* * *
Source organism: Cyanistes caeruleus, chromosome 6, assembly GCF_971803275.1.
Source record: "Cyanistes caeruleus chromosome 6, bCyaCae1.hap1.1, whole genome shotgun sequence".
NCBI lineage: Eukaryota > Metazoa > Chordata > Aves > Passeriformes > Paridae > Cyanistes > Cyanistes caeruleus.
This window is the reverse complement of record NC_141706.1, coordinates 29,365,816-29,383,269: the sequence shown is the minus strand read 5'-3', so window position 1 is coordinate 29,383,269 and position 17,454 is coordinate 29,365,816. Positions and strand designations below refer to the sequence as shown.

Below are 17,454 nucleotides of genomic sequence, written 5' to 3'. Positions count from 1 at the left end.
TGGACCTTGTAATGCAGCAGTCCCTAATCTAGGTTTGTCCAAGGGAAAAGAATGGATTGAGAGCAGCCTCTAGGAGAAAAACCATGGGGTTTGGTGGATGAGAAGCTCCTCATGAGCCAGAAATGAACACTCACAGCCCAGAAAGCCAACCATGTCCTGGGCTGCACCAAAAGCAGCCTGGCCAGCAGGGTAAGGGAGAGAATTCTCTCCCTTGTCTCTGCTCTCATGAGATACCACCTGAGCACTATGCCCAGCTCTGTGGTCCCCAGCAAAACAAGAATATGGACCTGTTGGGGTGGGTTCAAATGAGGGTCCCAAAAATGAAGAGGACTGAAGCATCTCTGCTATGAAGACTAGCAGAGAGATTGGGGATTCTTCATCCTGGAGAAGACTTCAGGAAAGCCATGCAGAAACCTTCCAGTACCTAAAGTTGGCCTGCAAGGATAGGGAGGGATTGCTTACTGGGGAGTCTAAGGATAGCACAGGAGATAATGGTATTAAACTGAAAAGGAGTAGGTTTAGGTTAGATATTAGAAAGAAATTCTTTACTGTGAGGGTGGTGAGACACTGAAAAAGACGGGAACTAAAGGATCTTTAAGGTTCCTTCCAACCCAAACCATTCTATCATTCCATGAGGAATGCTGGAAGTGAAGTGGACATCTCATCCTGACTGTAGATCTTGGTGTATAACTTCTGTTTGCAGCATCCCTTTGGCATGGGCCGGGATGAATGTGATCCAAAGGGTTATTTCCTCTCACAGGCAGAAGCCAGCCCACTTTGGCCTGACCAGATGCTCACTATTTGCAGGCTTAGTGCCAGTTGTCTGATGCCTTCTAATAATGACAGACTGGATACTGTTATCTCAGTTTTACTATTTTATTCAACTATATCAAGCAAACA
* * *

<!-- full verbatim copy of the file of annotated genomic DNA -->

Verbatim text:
Source organism: Cyanistes caeruleus, chromosome 6, assembly GCF_971803275.1.
Source record: "Cyanistes caeruleus chromosome 6, bCyaCae1.hap1.1, whole genome shotgun sequence".
NCBI lineage: Eukaryota > Metazoa > Chordata > Aves > Passeriformes > Paridae > Cyanistes > Cyanistes caeruleus.
This window is the reverse complement of record NC_141706.1, coordinates 29,365,816-29,383,269: the sequence shown is the minus strand read 5'-3', so window position 1 is coordinate 29,383,269 and position 17,454 is coordinate 29,365,816. Positions and strand designations below refer to the sequence as shown.

Below are 17,454 nucleotides of genomic sequence, written 5' to 3'. Positions count from 1 at the left end.
TGGACCTTGTAATGCAGCAGTCCCTAATCTAGGTTTGTCCAAGGGAAAAGAATGGATTGAGAGCAGCCTCTAGGAGAAAAACCATGGGGTTTGGTGGATGAGAAGCTCCTCATGAGCCAGAAATGAACACTCACAGCCCAGAAAGCCAACCATGTCCTGGGCTGCACCAAAAGCAGCCTGGCCAGCAGGGTAAGGGAGAGAATTCTCTCCCTTGTCTCTGCTCTCATGAGATACCACCTGAGCACTATGCCCAGCTCTGTGGTCCCCAGCAAAACAAGAATATGGACCTGTTGGGGTGGGTTCAAATGAGGGTCCCAAAAATGAAGAGGACTGAAGCATCTCTGCTATGAAGACTAGCAGAGAGATTGGGGATTCTTCATCCTGGAGAAGACTTCAGGAAAGCCATGCAGAAACCTTCCAGTACCTAAAGTTGGCCTGCAAGGATAGGGAGGGATTGCTTACTGGGGAGTCTAAGGATAGCACAGGAGATAATGGTATTAAACTGAAAAGGAGTAGGTTTAGGTTAGATATTAGAAAGAAATTCTTTACTGTGAGGGTGGTGAGACACTGAAAAAGACGGGAACTAAAGGATCTTTAAGGTTCCTTCCAACCCAAACCATTCTATCATTCCATGAGGAATGCTGGAAGTGAAGTGGACATCTCATCCTGACTGTAGATCTTGGTGTATAACTTCTGTTTGCAGCATCCCTTTGGCATGGGCCGGGATGAATGTGATCCAAAGGGTTATTTCCTCTCACAGGCAGAAGCCAGCCCACTTTGGCCTGACCAGATGCTCACTATTTGCAGGCTTAGTGCCAGTTGTCTGATGCCTTCTAATAATGACAGACTGGATACTGTTATCTCAGTTTTACTATTTTATTCAACTATATCAAGCAAACA